One of North's allies in this project was Elliot Abrams, the
Assistant Secretary of State for Inter-American Affairs and an
enthusiast of the contra war against Nicaragua. Abrams solicited
money from other countries, ostensibly for humanitarian purposes.
But he consciously "decided to use the account opened by
North without procedures for monitoring expenditures from the
account," according to a Senate committee report. This studied
lack of interest closely paralleled the ClA's own official policy
of asking no questions about the origin of large sums of money
in the contras' bank accounts.
Together with Abrams and other officials and private agents,
North raised money from a remarkable variety of sources outside
the United States-and thus outside the jurisdiction of Congress.
Amos Perlmutter, an American political scientist with close connections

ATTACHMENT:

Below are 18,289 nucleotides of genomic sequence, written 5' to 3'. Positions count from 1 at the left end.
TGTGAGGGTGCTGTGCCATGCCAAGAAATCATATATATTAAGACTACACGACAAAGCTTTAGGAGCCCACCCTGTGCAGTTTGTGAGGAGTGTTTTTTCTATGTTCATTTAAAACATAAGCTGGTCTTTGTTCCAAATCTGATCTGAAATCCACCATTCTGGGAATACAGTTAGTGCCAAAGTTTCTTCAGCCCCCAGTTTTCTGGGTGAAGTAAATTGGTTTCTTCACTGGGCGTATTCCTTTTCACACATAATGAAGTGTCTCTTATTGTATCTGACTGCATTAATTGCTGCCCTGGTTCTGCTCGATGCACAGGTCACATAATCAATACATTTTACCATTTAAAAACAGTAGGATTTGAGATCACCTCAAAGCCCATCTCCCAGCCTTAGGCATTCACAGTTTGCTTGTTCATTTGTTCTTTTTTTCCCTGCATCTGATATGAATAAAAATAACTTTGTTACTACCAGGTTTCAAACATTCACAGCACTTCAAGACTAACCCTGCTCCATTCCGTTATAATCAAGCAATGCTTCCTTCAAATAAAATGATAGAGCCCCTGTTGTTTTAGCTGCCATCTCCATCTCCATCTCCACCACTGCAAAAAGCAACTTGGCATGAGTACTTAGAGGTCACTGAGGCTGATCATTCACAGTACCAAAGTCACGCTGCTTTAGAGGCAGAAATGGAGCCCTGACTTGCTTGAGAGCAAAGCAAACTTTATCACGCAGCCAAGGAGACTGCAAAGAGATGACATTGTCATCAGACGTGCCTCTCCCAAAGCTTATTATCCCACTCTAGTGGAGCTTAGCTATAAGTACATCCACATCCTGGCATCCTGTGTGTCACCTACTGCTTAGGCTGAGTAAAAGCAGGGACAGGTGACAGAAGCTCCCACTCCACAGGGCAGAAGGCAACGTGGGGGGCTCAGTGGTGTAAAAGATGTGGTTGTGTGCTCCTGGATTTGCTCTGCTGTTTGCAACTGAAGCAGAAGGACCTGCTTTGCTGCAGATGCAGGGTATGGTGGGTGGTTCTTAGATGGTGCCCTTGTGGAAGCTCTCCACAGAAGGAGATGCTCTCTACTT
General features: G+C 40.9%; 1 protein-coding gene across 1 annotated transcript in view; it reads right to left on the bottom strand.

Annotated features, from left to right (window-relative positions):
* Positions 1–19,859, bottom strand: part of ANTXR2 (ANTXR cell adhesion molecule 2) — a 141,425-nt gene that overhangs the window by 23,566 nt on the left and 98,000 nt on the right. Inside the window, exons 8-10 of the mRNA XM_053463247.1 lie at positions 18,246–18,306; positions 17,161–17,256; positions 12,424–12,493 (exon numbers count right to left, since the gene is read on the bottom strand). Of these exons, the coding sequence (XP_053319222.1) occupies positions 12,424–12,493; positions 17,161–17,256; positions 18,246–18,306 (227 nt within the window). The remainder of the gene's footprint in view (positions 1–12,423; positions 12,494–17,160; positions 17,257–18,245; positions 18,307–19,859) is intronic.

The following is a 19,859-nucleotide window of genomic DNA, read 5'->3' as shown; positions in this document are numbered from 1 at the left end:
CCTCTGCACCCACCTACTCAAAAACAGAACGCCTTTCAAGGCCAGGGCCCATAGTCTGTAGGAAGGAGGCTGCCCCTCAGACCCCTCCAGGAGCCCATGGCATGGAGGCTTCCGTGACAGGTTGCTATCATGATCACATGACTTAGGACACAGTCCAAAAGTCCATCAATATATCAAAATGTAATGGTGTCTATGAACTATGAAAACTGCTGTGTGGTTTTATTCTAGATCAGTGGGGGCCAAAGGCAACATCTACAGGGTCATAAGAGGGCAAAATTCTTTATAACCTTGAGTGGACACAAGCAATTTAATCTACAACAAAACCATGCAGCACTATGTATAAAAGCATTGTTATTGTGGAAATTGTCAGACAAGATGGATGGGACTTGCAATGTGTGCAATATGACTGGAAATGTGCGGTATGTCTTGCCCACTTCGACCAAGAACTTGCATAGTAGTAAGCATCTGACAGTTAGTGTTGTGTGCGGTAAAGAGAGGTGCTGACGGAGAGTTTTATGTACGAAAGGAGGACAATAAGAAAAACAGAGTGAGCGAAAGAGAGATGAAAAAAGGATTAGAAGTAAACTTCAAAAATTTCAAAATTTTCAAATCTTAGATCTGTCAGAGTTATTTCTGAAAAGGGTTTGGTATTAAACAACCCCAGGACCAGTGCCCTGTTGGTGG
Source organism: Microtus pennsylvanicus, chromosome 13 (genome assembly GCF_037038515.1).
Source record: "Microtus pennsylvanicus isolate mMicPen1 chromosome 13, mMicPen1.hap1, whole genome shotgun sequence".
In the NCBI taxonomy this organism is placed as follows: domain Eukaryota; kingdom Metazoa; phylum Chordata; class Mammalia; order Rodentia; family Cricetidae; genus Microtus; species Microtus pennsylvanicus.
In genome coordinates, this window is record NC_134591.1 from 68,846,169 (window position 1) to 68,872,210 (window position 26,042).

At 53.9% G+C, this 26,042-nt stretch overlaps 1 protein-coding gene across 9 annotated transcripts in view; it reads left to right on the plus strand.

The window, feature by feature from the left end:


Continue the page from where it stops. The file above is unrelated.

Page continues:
to the Israeli government, reports that, "AII those who are
clients of the United States have been told more or less, 'You've
got to do something for the contras."
According to contra fundraiser and presidential candidate
Pat Robertson, one helping hand for the anti-Sandinista rebels
came from South Africa. For example, some of the planes that supplied
the contras were made available by a South African air freight
company, apparently after the head of the ClA's Latin America
division took a secret trip to
South Africa in early 1985 to solicit aid for the anti-Sandinista
cause. The South African aid may help explain Reagan's vigorous
opposition to economic sanctions and CIA director William Casey's
efforts to line up Saudi oil for the apartheid regime.
Brunei: In the summer of 1985, during the dry spell in congressional
aid, Secretary of State George Shultz and his chief assistant